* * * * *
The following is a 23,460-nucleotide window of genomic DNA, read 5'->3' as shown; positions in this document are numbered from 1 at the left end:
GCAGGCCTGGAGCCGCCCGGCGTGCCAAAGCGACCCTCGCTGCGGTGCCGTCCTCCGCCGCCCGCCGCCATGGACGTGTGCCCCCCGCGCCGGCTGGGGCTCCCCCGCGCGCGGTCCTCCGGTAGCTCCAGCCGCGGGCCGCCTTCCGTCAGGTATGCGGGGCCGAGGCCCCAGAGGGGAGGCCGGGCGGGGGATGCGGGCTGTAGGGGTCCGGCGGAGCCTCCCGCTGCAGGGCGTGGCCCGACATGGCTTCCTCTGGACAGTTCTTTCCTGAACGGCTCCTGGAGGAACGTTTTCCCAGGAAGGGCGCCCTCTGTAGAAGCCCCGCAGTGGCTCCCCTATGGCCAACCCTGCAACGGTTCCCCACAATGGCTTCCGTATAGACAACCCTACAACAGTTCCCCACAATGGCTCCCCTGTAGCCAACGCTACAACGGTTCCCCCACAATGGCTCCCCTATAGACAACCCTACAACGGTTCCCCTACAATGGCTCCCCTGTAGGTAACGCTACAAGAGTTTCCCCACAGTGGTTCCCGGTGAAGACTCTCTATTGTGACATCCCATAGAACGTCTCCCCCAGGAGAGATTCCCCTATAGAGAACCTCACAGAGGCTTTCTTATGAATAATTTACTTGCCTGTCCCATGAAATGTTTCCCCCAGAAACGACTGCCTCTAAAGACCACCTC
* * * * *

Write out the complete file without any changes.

The following is a 23,460-nucleotide window of genomic DNA, read 5'->3' as shown; positions in this document are numbered from 1 at the left end:
GCAGGCCTGGAGCCGCCCGGCGTGCCAAAGCGACCCTCGCTGCGGTGCCGTCCTCCGCCGCCCGCCGCCATGGACGTGTGCCCCCCGCGCCGGCTGGGGCTCCCCCGCGCGCGGTCCTCCGGTAGCTCCAGCCGCGGGCCGCCTTCCGTCAGGTATGCGGGGCCGAGGCCCCAGAGGGGAGGCCGGGCGGGGGATGCGGGCTGTAGGGGTCCGGCGGAGCCTCCCGCTGCAGGGCGTGGCCCGACATGGCTTCCTCTGGACAGTTCTTTCCTGAACGGCTCCTGGAGGAACGTTTTCCCAGGAAGGGCGCCCTCTGTAGAAGCCCCGCAGTGGCTCCCCTATGGCCAACCCTGCAACGGTTCCCCACAATGGCTTCCGTATAGACAACCCTACAACAGTTCCCCACAATGGCTCCCCTGTAGCCAACGCTACAACGGTTCCCCCACAATGGCTCCCCTATAGACAACCCTACAACGGTTCCCCTACAATGGCTCCCCTGTAGGTAACGCTACAAGAGTTTCCCCACAGTGGTTCCCGGTGAAGACTCTCTATTGTGACATCCCATAGAACGTCTCCCCCAGGAGAGATTCCCCTATAGAGAACCTCACAGAGGCTTTCTTATGAATAATTTACTTGCCTGTCCCATGAAATGTTTCCCCCAGAAACGACTGCCTCTAAAGACCACCTC